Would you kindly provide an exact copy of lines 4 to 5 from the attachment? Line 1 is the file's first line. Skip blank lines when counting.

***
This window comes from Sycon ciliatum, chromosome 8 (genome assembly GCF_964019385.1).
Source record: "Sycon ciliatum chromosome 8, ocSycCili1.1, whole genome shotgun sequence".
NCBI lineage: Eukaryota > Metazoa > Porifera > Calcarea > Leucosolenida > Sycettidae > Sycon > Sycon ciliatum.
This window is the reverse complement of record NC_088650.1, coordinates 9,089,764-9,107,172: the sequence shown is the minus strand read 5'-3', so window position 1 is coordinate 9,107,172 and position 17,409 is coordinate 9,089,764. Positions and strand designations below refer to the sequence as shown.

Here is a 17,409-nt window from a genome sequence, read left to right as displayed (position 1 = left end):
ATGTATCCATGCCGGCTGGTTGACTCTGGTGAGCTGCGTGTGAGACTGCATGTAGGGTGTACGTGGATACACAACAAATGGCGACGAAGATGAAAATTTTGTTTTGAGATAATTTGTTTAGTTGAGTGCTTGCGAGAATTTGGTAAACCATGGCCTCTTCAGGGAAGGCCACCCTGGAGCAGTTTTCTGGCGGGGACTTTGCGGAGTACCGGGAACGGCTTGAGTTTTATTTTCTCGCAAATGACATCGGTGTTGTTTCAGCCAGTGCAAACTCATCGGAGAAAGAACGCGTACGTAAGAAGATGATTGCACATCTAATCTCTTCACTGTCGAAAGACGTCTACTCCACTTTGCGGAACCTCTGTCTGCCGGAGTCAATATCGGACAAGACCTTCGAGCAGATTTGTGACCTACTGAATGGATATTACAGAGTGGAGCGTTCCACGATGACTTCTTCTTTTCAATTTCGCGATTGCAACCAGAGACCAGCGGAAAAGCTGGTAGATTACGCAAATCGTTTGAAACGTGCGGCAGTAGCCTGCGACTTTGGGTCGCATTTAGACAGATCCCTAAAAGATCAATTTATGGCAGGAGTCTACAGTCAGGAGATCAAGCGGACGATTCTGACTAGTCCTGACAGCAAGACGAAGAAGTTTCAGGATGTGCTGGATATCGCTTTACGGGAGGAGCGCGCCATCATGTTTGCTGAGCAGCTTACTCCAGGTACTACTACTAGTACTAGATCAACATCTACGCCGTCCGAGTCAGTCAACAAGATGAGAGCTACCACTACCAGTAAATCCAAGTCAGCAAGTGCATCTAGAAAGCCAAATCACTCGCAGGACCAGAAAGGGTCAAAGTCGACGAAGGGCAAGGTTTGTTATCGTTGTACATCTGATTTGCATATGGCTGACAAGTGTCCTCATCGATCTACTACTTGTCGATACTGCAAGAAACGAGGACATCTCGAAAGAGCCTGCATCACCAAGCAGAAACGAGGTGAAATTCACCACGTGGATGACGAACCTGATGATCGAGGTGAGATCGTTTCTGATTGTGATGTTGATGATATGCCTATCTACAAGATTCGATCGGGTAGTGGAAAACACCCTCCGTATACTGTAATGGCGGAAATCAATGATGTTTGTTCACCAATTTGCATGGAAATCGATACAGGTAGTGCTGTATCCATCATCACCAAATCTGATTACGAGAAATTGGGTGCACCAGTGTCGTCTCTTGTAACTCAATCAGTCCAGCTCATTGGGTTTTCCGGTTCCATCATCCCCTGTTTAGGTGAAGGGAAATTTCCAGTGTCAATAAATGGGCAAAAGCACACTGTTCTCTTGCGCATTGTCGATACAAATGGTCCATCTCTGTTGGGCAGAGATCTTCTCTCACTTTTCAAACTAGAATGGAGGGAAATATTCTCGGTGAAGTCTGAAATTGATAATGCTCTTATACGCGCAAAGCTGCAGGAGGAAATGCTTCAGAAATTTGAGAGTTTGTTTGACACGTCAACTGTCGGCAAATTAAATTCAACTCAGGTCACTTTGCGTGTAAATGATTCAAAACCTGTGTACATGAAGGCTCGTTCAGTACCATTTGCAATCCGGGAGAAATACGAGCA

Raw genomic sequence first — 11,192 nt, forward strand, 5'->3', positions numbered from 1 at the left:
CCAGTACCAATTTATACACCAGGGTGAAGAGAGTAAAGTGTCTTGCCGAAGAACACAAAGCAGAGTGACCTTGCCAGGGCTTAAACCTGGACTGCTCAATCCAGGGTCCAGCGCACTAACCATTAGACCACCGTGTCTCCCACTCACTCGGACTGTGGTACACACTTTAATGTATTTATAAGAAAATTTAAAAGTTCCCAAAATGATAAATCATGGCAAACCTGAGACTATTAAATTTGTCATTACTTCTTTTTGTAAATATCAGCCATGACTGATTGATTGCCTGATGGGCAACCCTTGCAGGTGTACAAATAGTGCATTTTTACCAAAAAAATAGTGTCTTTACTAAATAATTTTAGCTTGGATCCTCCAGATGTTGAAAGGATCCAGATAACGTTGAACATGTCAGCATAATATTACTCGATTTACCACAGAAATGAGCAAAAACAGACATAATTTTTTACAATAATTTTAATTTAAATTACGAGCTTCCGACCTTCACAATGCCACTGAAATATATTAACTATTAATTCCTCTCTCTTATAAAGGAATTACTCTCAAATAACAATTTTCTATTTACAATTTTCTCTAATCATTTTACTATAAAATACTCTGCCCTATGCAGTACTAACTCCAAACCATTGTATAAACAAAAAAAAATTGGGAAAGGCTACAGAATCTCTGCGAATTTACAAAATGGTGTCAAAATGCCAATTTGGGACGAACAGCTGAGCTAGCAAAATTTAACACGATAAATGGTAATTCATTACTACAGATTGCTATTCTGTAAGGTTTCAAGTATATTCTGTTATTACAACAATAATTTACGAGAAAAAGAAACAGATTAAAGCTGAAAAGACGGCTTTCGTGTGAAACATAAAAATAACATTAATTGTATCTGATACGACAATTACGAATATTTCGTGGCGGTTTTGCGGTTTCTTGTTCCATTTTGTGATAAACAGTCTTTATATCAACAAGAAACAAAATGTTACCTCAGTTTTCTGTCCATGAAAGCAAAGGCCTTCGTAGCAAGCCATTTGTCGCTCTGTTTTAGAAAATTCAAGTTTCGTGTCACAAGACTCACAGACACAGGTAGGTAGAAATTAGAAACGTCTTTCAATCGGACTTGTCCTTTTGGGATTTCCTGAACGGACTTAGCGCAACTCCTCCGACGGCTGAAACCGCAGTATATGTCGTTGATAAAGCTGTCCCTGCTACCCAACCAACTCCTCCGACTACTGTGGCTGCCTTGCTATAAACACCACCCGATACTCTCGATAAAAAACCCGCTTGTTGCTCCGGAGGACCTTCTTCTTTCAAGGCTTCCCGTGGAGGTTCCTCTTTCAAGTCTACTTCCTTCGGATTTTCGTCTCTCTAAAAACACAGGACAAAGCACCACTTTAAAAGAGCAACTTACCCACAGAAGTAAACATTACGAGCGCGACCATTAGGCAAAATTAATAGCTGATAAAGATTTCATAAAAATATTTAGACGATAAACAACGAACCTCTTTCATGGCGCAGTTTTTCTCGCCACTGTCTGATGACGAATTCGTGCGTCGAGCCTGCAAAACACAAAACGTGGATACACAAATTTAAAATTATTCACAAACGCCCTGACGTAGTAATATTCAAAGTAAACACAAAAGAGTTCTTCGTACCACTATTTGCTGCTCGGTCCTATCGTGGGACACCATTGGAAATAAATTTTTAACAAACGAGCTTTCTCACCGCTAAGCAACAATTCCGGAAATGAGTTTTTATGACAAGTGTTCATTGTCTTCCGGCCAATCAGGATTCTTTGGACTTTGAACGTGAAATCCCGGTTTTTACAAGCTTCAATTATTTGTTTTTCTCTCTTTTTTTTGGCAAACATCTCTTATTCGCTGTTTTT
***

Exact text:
This window is the reverse complement of record NC_088650.1, coordinates 9,089,764-9,107,172: the sequence shown is the minus strand read 5'-3', so window position 1 is coordinate 9,107,172 and position 17,409 is coordinate 9,089,764. Positions and strand designations below refer to the sequence as shown.

Here is a 17,409-nt window from a genome sequence, read left to right as displayed (position 1 = left end):